Finally, a Bible study that goes deep…
Frustrated with the watered-down, “light” Bible studies that are all too common, Erica Wiggenhorn wanted to write a study that went deep. She wanted to take readers verse-by-verse through a whole book of the Bible, offering theological and historical comments in each lesson while remaining practical and relational.
The Unexplainable Church is the result, and it offers readers two great takeaways. It will teach them by example how to study the Bible deeply, and it will challenge them toward critical life-change: submitting their will to the mission of Jesus, who gives life its fullest meaning.
The message of The Unexplainable Church is that the early church didn’t grow because Peter and Paul were so amazing, but because average people were transformed by God and brought together in His work. This 10-week inductive study of Acts 13–28 will sweep readers into the great drama of the Kingdom, inspiring them to live together in the power of the Spirit and accomplish what could never be done alone.
I’ve been looking for a Bible study that takes Scripture I’m familiar with but challenges me to dig deeper and learn more. Something that gives me a glimpse of history but also forces me to take those amazing experiences and apply it to my life.
That Bible study is The Unexplainable Church by Erica Wiggenhorn. This is a 10 week study of Acts 13-28 and focuses on “Reigniting the mission of the early believers.” This is a meaty study that has 50 lessons over 10 weeks, going through the Acts chapters verse-by-verse. There are a lot of questions to answer and invitations to learn even more at the author’s website.
It’s obvious Erica Wiggenhorn knows the Bible, and she’s very good at engaging readers and making sure they don’t just grow in the Lord, but that they know His-Story. Although I am not finished with the study, I find it deep, intensive, and thought-provoking. No one can read Acts without being captivated, even if someone has no desire to know Christ, the mere history of it is amazing. I believe all participants are going to finish this study with a deeper perspective and appreciation of the early church.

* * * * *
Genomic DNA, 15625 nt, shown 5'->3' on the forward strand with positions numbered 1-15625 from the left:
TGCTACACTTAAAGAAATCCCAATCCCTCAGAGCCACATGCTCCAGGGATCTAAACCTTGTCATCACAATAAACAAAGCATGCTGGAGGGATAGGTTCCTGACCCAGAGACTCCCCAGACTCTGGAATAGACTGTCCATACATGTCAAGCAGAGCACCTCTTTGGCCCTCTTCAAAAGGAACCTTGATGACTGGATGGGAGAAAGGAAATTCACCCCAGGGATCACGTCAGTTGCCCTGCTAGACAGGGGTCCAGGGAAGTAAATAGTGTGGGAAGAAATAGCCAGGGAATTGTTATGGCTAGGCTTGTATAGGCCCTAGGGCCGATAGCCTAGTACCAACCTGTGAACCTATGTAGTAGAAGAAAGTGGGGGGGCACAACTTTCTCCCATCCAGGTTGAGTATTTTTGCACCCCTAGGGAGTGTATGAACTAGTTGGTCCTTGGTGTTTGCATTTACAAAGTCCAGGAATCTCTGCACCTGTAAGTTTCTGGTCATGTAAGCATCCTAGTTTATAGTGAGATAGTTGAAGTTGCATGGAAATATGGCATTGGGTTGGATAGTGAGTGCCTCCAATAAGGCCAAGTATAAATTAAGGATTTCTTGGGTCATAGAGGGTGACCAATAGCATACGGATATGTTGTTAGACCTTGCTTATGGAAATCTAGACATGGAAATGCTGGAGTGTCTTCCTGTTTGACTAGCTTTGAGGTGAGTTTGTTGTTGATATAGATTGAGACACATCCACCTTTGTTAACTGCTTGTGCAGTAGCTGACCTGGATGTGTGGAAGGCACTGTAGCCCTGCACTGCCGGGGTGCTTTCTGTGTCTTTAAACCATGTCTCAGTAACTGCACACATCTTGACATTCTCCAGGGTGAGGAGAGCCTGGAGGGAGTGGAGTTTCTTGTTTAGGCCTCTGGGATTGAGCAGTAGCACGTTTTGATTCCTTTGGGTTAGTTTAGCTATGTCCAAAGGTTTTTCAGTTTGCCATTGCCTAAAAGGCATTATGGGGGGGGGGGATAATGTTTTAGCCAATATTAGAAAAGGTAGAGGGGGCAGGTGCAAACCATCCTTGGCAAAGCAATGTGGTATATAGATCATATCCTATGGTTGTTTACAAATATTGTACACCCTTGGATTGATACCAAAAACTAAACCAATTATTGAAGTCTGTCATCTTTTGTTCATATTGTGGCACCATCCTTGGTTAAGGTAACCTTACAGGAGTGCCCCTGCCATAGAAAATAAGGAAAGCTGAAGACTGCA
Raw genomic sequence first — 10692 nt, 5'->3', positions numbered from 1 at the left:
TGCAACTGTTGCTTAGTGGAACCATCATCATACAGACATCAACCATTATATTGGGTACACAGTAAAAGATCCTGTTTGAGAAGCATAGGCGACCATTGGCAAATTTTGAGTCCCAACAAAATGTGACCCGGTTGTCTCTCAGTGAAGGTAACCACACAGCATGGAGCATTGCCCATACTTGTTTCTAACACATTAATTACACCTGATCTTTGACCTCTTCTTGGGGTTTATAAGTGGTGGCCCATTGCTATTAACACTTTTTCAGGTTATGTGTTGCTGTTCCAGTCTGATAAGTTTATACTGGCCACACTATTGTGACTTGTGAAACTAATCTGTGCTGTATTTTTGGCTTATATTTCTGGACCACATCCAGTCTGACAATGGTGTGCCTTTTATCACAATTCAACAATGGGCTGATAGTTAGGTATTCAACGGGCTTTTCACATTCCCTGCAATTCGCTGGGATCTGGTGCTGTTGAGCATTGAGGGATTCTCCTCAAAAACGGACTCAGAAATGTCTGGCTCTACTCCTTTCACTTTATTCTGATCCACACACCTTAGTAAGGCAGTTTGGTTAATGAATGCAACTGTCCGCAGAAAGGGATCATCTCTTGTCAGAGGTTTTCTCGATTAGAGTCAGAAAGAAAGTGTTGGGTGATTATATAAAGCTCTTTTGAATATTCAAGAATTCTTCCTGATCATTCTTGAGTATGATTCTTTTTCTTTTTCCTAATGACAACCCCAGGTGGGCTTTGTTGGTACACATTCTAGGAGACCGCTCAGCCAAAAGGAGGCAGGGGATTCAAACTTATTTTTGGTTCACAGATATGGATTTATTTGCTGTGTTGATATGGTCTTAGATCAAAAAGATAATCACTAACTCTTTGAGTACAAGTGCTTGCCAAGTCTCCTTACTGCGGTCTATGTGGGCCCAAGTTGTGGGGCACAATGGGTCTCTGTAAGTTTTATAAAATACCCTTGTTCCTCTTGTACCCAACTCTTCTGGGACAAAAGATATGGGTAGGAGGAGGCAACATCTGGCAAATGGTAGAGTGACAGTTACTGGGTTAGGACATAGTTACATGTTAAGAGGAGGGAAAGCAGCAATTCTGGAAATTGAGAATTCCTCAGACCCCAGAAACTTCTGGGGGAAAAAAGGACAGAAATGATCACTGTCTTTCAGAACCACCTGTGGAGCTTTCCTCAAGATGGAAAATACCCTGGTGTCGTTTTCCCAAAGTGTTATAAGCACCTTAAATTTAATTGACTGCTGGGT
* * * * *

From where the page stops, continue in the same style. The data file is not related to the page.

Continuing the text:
I received this study from the publisher in exchange for a review. The thoughts expressed are my own.
PURCHASE THE UNEXPLAINABLE CHURCH HERE
Past and present collide when an Alzheimer’s patient’s fragile memory holds the key to solving mysteries dating back to World War II—including a long lost secret love affair.
Music professor Gus LeGarde is just doing a favor for a friend when he agrees to play piano for church services at a local nursing home. He doesn’t expect to be drawn into a new friendship with an elderly Alzheimer’s patient dubbed “the music man” or to stumble across a decades-old mystery locked inside the man’s mind.
Octogenarian Kip Sterling doesn’t know his own name—but he speaks Gus’s language, spouting jazz terms like “cadence” and “interlude” and “riff.” He’s also obsessed with “his Bella,” but nobody knows who she is.
When Kip is given a new drug called Memorphyl, he starts to remember bits and pieces of his life. Gus learns Bella was Kip’s first and only love, but their relationship was shrouded in scandal. Intrigued, Gus agrees to help search for her. Could she still be alive?
Horrified when the miracle drug suddenly stops working and patients begin to backslide, Gus panics. Can he help Kip find his beloved Bella before all the memories disappear?
What an enjoyable read Lady Blues was. Gus LeGarde has another mystery on his hands when a senior citizen in a nursing home befriends him and starts remembering his past after taking a new medication. Suddenly many residents are being discharged thanks to the miracle cure found inthe form of a pill. But just as fast as the medication helped, Kip and his peers are starting to regress. It’s up to Gus and his strong support system to find out why.